Movie Review: ‘Loving Vincent’
Director: Dorota Kobiela and Hugh Welchman
Cast: Douglas Booth, Jerome Flynn, Saoirse Ronan, Helen McCory, Chris O’Down, John Session
Plot: A year after the death of Vincent van Gogh the son of a postman is tasked with delivering the painter’s final letter to his brother. On his quest he becomes drawn into the mystery of Van Gogh and his death.
Review: First things first, we need to address the striking visual style of this biographical movie. Many scenes are based around Van Gogh’s paintings and the entire film is presented as a movie painting. Rather than take the rotoscope of digital route the film makers have opted to do something remarkable and create 65,000 individual oil paintings to create this film. After filming with actors for reference some 125 painters produced the enormous number of paintings in Van Gogh’s style (with 1,345 being discarded). The result is what appears to be a tangible, living oil painting.
With the number of films we watch over the course of a year we don’t often get to use the word ‘unique’, but here it is applicable. The 6 year long production is a marvel of logistics and commitment to a creative vision.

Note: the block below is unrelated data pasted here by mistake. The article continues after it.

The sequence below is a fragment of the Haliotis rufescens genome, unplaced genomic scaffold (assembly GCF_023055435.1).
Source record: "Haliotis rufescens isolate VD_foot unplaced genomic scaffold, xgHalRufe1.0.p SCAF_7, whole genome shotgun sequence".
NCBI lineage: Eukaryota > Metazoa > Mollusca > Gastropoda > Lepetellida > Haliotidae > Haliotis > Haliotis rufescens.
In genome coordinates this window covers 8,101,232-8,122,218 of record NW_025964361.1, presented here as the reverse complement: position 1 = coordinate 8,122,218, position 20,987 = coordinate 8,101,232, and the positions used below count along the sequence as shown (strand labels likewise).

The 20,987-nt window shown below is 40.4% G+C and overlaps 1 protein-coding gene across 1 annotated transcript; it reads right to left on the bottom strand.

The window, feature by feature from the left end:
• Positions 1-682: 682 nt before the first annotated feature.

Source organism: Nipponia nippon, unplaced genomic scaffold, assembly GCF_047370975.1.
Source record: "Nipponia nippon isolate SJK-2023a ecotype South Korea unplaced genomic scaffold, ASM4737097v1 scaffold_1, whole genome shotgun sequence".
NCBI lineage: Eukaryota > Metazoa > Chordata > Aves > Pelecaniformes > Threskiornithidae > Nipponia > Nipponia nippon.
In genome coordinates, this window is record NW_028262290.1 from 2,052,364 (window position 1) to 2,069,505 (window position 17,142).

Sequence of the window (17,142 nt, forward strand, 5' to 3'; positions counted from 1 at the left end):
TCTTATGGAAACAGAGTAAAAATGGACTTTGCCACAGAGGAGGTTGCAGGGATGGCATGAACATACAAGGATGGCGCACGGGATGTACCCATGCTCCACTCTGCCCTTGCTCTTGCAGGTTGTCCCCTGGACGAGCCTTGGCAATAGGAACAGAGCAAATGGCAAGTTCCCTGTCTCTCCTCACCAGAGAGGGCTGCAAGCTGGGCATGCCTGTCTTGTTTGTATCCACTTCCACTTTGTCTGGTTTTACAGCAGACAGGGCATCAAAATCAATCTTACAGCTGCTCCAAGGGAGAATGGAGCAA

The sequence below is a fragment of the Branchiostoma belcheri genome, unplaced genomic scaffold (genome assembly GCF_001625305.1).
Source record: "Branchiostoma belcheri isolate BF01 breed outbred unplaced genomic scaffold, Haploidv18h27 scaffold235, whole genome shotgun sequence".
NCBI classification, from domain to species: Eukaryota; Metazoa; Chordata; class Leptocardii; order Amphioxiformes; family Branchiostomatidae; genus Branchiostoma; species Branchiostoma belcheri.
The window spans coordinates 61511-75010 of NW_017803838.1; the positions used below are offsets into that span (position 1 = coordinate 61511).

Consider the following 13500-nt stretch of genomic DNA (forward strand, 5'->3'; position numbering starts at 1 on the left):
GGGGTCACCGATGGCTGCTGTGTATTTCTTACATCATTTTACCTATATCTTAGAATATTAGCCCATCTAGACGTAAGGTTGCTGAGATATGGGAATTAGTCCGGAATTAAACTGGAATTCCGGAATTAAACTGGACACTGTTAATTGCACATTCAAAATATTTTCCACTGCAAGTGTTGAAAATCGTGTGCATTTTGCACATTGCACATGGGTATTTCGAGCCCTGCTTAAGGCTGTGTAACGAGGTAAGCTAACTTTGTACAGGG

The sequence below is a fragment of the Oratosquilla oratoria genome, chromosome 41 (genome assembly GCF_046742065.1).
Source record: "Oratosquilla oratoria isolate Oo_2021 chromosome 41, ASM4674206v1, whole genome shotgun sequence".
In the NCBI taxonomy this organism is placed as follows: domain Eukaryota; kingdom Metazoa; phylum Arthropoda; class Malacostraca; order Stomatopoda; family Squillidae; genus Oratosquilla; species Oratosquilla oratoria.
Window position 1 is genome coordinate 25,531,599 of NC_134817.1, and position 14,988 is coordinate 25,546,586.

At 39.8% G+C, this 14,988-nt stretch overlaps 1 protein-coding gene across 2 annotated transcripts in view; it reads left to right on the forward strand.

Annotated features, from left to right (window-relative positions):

Often during a movie with a visual gimmick – such as 3D or rotoscoping – the viewer stops noticing after the first act. This is absolutely not the case here. The film switches to photorealistic black and white imagery during flashbacks and uses Van Gogh’s bold and kinetic brushstrokes for the present day, often flattening the depth of field to play with perspective. Some of the long tracking and panning shots are mesmerising.
So yeah, the film is a visual masterpiece of the kind we’ve never seen before. Time to step back and look at the film as a whole.
The assumption is that the viewer has a cursory understanding of who Van Gogh (Robert Gulaczyk) was, what his legacy is and what the tragedy of his life become. We touch on his early life and his relationship with the artistic community, in addition to the business with the ear, but this is all about his final days. Our entry point character, Armand Roulin (Booth), is a real person, as is everyone he encounters. They were all painted by Van Gogh, and recreations of these paintings are worked into the cinematography.
Roulin finds himself drawn into Van Gogh’s world and we see the suicide explanation for his death come under question, as well as the type of character he was. This becomes quite revealing even for those familiar with the official account. It does unfold episodically as Roulin encounters new people who tell their side of the story, providing pieces of a larger, unfinished product, and most of the information is provided through dialogue. For this reason the story itself feels quite dry. It never quite hits the emotional resonance the directors are aiming for.
You should go and see this for the sheer uniqueness of the painted style, which is incredibly well realised. The film-makers have not cut any corners and the end result is an unequivocally brilliant visual treat.
Rating: EIGHT out of TEN